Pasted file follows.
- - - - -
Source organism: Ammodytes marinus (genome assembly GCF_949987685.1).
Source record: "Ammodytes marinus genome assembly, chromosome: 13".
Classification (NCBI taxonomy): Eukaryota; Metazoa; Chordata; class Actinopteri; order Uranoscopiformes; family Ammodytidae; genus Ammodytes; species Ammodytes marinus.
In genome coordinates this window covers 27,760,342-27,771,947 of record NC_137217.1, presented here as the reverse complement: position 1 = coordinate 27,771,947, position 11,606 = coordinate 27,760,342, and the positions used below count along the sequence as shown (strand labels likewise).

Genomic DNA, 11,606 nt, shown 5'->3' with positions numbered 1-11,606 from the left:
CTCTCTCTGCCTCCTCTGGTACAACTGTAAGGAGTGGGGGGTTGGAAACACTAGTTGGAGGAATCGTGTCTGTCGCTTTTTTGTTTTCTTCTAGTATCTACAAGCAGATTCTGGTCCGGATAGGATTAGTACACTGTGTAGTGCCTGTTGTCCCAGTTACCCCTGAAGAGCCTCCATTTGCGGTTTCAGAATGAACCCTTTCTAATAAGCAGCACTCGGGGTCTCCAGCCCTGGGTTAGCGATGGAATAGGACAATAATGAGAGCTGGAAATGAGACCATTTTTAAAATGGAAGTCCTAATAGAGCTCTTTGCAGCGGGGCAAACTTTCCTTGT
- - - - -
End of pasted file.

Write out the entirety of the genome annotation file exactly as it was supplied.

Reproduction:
Source organism: Ammodytes marinus (genome assembly GCF_949987685.1).
Source record: "Ammodytes marinus genome assembly, chromosome: 13".
Classification (NCBI taxonomy): Eukaryota; Metazoa; Chordata; class Actinopteri; order Uranoscopiformes; family Ammodytidae; genus Ammodytes; species Ammodytes marinus.
In genome coordinates this window covers 27,760,342-27,771,947 of record NC_137217.1, presented here as the reverse complement: position 1 = coordinate 27,771,947, position 11,606 = coordinate 27,760,342, and the positions used below count along the sequence as shown (strand labels likewise).

Genomic DNA, 11,606 nt, shown 5'->3' with positions numbered 1-11,606 from the left:
CTCTCTCTGCCTCCTCTGGTACAACTGTAAGGAGTGGGGGGTTGGAAACACTAGTTGGAGGAATCGTGTCTGTCGCTTTTTTGTTTTCTTCTAGTATCTACAAGCAGATTCTGGTCCGGATAGGATTAGTACACTGTGTAGTGCCTGTTGTCCCAGTTACCCCTGAAGAGCCTCCATTTGCGGTTTCAGAATGAACCCTTTCTAATAAGCAGCACTCGGGGTCTCCAGCCCTGGGTTAGCGATGGAATAGGACAATAATGAGAGCTGGAAATGAGACCATTTTTAAAATGGAAGTCCTAATAGAGCTCTTTGCAGCGGGGCAAACTTTCCTTGT